4. Article 7 of the Constitution provides that notwithstanding anything contained in Arts. 5 and 6, a person who has after the first day of March 1947, migrated from the territory of India to the territory now included in Pakistan shall not be deemed to be a citizen of India, tinder this article the petitioner would be a person who is not to be deemed to be a citi2en of India, if it Is established that he had migrated from the territory of India to the territory now included in Pakistan after 1st March 1947. As pointed out above, the petitioner had made a solemn declaration in his application for a passport as also for the 'C' visa that he was a national of Pakistan and though such a declaration may not be conclusive proof of his being a national of Pakistan, it would be an admission on his part, which unless rebutted, would mean that he was a national of Pakistan. Mr. Mankad urged that there were two circumstances in this case, which would rebut the presumption that would arise as a result of the aforesaid admissions by him. These circumstances were (1) that the petitioner went alone to Pakistan in September 1947, leaving his wife, his children and his properties at Anjar and (2) that he had applied for a permit for permanent resettlement on June 11, 1956, before he left Karachi for India. In our view, these two circumstances would not necessarily rebut the presumption that he had migrated to and become a national of Pakistan. It is true that he left his wife, his children and his properties at Anjar, a fact which might perhaps be urged as an Indication that he had not left India with the intention of permanently settling down in Karachi. But there is the important circumstance that after he left India in September 1947 and stayed at Karachi for nearly 9 years, he never once visited his wife and children. That fact would indicate that he never troubled himself to Visit and see them or his other relations including his aged mother. Together with this circumstance there is the further circumstance that he settled down in Karachi for a period of about 9 years maintaining himself out of his salary as a salesman. These facts, in our view, are clear indications that he had gone to Pakistan with the intention of settling down there permanently, and that would mean that he migrated from the territory of India to the territory now included in Pakistan within the meaning of Article 7 of the Constitution. It is well settled that Article 7 overrides Article 5 and, therefore, a person who is shown to have migrated to Pakistan after the first day of March 1947, as has happened in this case, is not to be deemed to be a citizen of India. In that view, even if the petitioner may not be considered to be a foreigner when he entered India on June 14, 1956, he certainly was not a citizen of this country in any event. The expression 'migration' in Article 7 contains two concepts, viz., (1) transference from one place to another; and (2) the intention to make the destination a place of abode or residence in future. It is the notion of transference of allegiance from the country of departure to the country of adoption, which constitutes migration. Therefore, if the facts establish that a person migrated after 1st March 1947 to Pakistan, he would be a person who by operation of Article 7 is not to be deemed to be a citizen of India notwithstanding Article 5.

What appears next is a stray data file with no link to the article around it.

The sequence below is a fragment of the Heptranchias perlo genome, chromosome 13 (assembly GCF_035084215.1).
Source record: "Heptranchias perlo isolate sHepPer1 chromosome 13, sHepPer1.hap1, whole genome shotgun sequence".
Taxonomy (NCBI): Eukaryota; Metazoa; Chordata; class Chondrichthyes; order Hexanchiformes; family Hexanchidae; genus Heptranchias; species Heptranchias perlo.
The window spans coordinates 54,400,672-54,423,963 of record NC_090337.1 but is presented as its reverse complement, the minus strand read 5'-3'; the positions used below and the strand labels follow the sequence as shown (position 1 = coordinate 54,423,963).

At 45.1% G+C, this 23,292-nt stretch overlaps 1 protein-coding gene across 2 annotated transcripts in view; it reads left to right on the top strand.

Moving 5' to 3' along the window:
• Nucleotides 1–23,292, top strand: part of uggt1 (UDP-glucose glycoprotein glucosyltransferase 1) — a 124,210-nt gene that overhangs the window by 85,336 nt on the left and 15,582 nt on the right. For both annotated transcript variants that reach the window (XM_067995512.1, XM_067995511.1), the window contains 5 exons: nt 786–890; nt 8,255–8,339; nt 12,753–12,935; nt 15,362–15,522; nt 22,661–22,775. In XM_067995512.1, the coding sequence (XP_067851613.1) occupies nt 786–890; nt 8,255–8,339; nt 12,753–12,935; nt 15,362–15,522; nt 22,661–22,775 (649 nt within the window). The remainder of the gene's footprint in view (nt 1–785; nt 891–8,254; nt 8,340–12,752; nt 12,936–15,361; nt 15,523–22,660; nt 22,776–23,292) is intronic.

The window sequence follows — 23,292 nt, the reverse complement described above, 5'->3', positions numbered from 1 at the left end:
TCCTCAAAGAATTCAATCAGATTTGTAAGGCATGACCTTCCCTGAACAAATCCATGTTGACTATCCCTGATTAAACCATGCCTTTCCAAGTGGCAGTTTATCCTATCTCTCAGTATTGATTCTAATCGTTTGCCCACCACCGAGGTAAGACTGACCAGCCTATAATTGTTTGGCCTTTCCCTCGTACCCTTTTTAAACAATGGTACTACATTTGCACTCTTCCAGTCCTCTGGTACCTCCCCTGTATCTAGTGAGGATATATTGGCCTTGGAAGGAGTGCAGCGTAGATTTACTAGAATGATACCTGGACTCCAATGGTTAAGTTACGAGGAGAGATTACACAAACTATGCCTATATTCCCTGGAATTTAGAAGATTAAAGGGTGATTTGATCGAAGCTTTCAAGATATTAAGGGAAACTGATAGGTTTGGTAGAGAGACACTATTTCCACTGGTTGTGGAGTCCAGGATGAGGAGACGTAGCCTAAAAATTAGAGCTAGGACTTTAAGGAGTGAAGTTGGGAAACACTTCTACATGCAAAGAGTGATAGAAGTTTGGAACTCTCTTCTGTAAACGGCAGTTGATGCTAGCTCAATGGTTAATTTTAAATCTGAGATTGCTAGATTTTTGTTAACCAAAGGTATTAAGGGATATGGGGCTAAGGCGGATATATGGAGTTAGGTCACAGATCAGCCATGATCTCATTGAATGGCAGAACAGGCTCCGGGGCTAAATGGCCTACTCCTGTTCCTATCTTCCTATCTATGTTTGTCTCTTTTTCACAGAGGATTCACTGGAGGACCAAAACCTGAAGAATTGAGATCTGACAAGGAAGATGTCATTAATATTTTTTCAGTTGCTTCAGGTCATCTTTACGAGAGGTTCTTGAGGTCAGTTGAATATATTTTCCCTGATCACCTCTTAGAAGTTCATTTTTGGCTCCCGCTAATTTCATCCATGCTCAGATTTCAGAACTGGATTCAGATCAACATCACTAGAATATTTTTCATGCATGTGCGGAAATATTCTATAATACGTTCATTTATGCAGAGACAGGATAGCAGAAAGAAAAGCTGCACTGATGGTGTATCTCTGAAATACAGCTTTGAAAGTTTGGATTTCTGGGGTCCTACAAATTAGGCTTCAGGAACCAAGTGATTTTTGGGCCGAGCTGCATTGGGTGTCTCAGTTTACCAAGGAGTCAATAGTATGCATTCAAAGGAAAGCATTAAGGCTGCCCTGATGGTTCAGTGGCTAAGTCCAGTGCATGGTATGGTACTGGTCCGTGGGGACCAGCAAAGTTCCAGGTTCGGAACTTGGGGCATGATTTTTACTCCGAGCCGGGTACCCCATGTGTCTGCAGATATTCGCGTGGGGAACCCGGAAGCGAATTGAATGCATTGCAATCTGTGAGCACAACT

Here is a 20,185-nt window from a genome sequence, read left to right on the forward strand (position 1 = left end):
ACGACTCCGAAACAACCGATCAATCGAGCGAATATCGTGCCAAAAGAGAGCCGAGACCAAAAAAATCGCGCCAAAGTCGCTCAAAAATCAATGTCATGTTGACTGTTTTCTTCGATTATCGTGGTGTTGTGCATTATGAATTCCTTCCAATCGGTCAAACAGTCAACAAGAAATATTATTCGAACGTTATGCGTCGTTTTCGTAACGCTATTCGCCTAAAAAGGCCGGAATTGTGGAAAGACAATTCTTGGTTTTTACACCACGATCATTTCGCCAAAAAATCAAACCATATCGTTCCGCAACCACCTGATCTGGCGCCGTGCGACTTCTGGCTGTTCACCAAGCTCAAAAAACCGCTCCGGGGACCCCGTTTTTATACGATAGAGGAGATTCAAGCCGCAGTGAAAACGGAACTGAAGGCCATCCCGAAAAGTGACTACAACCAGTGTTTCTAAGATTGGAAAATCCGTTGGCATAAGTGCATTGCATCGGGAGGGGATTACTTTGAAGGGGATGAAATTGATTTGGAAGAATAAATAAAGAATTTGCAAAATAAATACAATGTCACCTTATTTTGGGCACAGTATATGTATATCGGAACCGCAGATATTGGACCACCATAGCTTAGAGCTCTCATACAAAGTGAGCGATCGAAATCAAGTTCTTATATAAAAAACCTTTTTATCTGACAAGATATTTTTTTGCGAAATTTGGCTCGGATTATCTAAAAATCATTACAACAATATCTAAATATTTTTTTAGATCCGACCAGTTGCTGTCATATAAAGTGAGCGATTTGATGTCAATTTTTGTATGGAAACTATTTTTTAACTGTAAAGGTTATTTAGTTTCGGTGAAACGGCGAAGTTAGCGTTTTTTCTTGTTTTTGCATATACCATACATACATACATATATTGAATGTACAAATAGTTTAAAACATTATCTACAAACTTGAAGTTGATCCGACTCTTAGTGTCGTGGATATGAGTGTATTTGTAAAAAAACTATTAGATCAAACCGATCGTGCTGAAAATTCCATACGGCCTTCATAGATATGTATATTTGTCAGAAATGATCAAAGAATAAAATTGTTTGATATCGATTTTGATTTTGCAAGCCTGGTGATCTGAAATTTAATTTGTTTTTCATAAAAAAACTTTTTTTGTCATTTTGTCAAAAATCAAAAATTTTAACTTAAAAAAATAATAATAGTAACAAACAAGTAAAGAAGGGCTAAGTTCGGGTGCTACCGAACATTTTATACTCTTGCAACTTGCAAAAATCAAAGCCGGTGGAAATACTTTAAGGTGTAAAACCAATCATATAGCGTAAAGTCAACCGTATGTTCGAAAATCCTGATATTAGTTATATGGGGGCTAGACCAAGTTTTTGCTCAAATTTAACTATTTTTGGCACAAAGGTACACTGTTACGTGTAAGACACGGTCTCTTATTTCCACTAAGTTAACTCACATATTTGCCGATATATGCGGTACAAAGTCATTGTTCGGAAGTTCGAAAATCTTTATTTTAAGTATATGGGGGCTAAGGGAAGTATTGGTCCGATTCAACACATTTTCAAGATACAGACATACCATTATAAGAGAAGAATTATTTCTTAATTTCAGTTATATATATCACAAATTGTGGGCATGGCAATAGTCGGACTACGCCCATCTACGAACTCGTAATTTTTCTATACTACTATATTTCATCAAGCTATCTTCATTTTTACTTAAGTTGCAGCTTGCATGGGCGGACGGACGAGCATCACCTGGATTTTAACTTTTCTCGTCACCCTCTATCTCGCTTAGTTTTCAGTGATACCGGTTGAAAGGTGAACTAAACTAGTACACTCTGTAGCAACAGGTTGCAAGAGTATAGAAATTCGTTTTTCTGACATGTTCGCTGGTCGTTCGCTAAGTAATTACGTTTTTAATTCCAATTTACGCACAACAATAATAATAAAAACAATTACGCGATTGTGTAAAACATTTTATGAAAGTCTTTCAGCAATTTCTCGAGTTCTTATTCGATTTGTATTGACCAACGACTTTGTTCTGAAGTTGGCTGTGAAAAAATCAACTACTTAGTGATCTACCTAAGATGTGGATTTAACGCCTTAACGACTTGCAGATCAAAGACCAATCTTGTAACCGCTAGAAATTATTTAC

5. There is a case in point in State of Bihar v. Kumar Amar Singh : 1SCR1259 , where it was contended that the order of deportation from India of one Kumar Rani was in violation of her fundamental right under Article 19 of the Constitution. The question that arose there was whether the aforesaid Kumar Rani was a citizen of India at the date of the order. The contention raised on behalf of Kumar Rani, was that though it was a fact that she went to Pakistan in 1948, she had gone there only for a temporary purpose, viz., for securing medical treatment of a reputed Hakim and that she was always and continued to be a citizen of India. The High Court of Patna, while not accepting her version that she had gone to Karachi in July 1948 for a temporary purpose, held that she was and continued to be a citizen of India on the ground that she was born in India and that her domicile continued to be that of her husband, who it was not disputed continued throughout to be in India. The High Court had Article 5 in mind and acted on the view of the English Law that a wife's domicile continues to be that of her husband during the continuance of the marriage. The Supreme Court negativing the contention on behalf of Kumar Rani said that the High Court had overlooked Article 7 of the Constitution and held that that Article would override Article 5, it was also held that as Kumar Rani had migrated from India to Pakistan after 1st March 1947, her case fell under Article 7 and therefore she could not be deemed to Be a citizen of India. Reliance, however, was placed by Mr. Mankad on the decision in State of Andhra Pradesh v. Abdul Khader, AIR 1961 SC 1467, where the Supreme Court held that the respondent in that case could not be said to have migrated to Pakistan. The facts of that case, however, were entirely different from the ones before us and in our view the question of migration being one essentially of fact, the decision in that case cannot assist Mr. Mankad. There were two significant facts in that case, which appear to have weighed with Their Lordships of the Supreme Court in coming to the conclusion that in that, case there was no migration as contemplated by Article 7. These facts were (1) that the respondent had stayed in Pakistan for a very short period, viz., hardly about a month or two; and (2) that while the respondent was in, Pakistan during that short period, he had continued to pay the rent of his shop at Adoni. The first fact was insufficient to prove his intention to settle down in Pakistan permanently, while the second fact negatived any such intention. In that case, however, Their Lordships considered, what may perhaps be useful in this case, viz., the distinction between the two questions (1) whither a person is an Indian citizen or a foreigner and (2) whether a person having once been an Indian Citizen has renounced that citizenship and acquired a foreign nationality. They held that the first question was not one which was within the exclusive jurisdiction of the Central Government to decide and, therefore, a Civil Court would have jurisdiction to determine it. The question therefore whether the petitioner in this case is a foreigner or a citizen of India is within the jurisdiction of a civil Court and not the Central Government by virtue of Section 9 of the Citizenship Act.